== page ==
First-timers guide: things to do in Guangzhou
Guangzhou, formerly known as Canton, is the capital city of Guangdong Province in Southern China. For hundreds of years it has played a strategic role as a port where citizens encountered traders from the Middle East, Africa and Europe. Today Guangzhou is a bustling metropolis, with a population of 16.6 million and is the largest urban ancestral home of the Chinese diaspora.
Locals describe Guangzhou - the mainland's third biggest centre - as a "real" Chinese city. While Shanghai is characterised by bling and Beijing by power and influence, the focus in Guangzhou is on quality of life. It has a grittiness and character to it and its citizens' wealth is not as ostentatious as you'll find in other big Asian capitals.
The city, dubbed "The Flower City" is surprisingly green, with trees along the streets and ivy on pedestrian walkways. Along its canals and none too salubrious side streets in the old town you encounter bursts of colour as trees and flowers blossom from the most unlikely of places.
Food is a big part of life here. Cantonese cuisine was brought all over the world by the huge number of emigrants from Guangdong province and you won't be short of places to dine in the capital. The food is less spicy than what you would find in Sichuan, with fresh vegetables a main staple of meals.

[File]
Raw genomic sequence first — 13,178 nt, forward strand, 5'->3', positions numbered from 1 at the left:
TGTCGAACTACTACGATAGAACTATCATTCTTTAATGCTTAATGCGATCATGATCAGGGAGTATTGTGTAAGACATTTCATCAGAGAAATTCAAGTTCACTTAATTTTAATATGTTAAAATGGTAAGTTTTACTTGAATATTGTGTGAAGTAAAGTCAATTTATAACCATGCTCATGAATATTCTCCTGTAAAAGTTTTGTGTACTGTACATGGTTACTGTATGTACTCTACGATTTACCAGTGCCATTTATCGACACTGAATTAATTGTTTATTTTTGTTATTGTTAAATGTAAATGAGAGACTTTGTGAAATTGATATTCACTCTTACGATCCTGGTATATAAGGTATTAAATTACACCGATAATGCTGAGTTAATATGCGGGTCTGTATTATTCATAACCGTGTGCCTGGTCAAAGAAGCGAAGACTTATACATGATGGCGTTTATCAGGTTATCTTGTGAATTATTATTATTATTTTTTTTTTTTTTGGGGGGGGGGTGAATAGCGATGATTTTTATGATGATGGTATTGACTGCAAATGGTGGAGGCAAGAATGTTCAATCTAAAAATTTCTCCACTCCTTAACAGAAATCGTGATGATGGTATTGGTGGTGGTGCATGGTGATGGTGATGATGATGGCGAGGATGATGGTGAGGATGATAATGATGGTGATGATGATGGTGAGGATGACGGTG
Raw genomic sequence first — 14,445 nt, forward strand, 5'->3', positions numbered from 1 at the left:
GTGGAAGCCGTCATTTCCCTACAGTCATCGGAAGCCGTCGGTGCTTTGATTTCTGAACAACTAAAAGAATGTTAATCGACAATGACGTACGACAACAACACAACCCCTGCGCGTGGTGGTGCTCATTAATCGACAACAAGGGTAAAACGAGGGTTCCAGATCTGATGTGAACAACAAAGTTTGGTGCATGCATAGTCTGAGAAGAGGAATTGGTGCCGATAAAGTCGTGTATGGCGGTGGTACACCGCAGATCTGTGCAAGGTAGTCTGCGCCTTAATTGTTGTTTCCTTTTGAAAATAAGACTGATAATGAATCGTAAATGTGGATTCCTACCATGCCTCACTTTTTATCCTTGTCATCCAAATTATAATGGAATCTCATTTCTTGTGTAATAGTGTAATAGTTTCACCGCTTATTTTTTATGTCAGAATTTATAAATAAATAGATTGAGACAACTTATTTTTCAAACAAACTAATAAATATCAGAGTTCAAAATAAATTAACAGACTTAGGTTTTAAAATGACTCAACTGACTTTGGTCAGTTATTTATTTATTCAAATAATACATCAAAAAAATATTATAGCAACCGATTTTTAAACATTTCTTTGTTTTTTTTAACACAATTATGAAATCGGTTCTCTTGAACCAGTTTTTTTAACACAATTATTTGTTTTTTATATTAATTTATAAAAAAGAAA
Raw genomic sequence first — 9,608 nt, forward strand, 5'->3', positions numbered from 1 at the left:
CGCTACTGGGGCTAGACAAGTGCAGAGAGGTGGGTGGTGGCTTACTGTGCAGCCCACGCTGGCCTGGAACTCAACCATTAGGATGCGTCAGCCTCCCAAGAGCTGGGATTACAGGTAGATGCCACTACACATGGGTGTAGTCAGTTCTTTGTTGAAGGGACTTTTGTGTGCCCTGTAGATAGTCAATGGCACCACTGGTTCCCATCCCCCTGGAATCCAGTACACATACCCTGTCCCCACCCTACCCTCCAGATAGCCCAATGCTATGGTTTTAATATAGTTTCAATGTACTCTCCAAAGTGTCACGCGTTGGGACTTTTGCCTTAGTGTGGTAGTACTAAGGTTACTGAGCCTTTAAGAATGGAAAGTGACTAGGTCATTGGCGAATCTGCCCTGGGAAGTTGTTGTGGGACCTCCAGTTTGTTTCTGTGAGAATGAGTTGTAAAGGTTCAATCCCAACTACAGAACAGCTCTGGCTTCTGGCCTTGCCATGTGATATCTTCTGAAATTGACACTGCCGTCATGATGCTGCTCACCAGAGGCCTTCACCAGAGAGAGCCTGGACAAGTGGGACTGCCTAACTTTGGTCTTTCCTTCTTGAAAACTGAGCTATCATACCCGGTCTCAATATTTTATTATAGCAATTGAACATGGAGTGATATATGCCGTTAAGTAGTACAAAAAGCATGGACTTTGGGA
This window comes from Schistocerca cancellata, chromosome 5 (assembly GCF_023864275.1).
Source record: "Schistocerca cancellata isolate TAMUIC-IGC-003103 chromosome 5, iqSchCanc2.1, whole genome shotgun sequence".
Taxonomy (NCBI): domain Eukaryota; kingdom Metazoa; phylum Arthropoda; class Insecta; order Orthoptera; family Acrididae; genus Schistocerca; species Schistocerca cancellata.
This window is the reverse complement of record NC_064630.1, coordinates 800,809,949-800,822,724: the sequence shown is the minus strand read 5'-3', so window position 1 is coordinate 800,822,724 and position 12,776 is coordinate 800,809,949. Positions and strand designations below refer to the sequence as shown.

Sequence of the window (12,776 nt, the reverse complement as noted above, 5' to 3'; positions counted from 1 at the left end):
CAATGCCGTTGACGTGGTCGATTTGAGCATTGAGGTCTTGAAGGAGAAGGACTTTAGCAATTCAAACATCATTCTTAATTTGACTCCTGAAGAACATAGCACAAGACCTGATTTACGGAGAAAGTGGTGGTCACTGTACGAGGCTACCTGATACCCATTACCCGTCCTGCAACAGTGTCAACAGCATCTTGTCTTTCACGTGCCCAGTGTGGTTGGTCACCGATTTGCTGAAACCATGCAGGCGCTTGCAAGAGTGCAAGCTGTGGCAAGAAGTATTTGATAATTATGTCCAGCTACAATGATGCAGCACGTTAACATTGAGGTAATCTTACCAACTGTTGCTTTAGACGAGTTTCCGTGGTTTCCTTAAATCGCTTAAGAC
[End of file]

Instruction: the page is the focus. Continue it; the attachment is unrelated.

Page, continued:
Guangzhou is relatively safe and easy to get around. The biggest problem you may encounter is air pollution. On certain days there is a haze of smog over the city and it's not uncommon to see people wearing face masks while out and about.
WHERE EAST MET WEST AT SHAMIAN ISLAND
Shamian Island played an important part in Canton's history: foreign traders were restricted to this area when they arrived in China in the late-1800s. Today, European influences are not hard to find, and include the stone Western-style mansions and the French Catholic church. The island provides a quaint setting for wedding photographs and has a small number of hotels, restaurants and coffee shops.
CURES FOR ALL TYPES OF AILMENTS
Known to locals as Qingpeng, this market sells all manner of weird and otherworldly herbal medicines - from dried seahorses, locusts and snakeskins to the more appetising dried mandarin peel and red dates. For every ailment there is a vendor with something that will supposedly treat it.
WOW AT WET MARKETS
Not far from the medicine market are the wet markets, another window into the world of daily life in Guangzhou. As well as meat and poultry and traditional fruit and vegetables, you'll find surprising items such as live eels, baby scorpions and turtles. It's loud, bustling and smelly, but well worth a look.
CRUISE THE PEARL RIVER